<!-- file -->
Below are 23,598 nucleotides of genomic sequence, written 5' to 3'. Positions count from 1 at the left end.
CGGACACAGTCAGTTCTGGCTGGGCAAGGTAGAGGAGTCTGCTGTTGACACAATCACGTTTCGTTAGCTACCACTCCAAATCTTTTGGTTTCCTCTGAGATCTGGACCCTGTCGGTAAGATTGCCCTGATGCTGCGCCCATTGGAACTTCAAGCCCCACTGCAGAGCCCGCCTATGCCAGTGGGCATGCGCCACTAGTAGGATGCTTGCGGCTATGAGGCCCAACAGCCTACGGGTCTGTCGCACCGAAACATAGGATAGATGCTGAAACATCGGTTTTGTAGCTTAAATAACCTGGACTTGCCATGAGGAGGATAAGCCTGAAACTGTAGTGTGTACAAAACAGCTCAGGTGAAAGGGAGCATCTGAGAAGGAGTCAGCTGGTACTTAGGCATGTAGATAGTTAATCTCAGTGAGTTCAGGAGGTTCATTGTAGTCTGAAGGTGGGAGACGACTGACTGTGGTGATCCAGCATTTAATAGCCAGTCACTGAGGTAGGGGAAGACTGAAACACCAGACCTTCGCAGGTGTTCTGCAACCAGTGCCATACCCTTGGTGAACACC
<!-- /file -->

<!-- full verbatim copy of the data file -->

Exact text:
Below are 23,598 nucleotides of genomic sequence, written 5' to 3'. Positions count from 1 at the left end.
CGGACACAGTCAGTTCTGGCTGGGCAAGGTAGAGGAGTCTGCTGTTGACACAATCACGTTTCGTTAGCTACCACTCCAAATCTTTTGGTTTCCTCTGAGATCTGGACCCTGTCGGTAAGATTGCCCTGATGCTGCGCCCATTGGAACTTCAAGCCCCACTGCAGAGCCCGCCTATGCCAGTGGGCATGCGCCACTAGTAGGATGCTTGCGGCTATGAGGCCCAACAGCCTACGGGTCTGTCGCACCGAAACATAGGATAGATGCTGAAACATCGGTTTTGTAGCTTAAATAACCTGGACTTGCCATGAGGAGGATAAGCCTGAAACTGTAGTGTGTACAAAACAGCTCAGGTGAAAGGGAGCATCTGAGAAGGAGTCAGCTGGTACTTAGGCATGTAGATAGTTAATCTCAGTGAGTTCAGGAGGTTCATTGTAGTCTGAAGGTGGGAGACGACTGACTGTGGTGATCCAGCATTTAATAGCCAGTCACTGAGGTAGGGGAAGACTGAAACACCAGACCTTCGCAGGTGTTCTGCAACCAGTGCCATACCCTTGGTGAACACC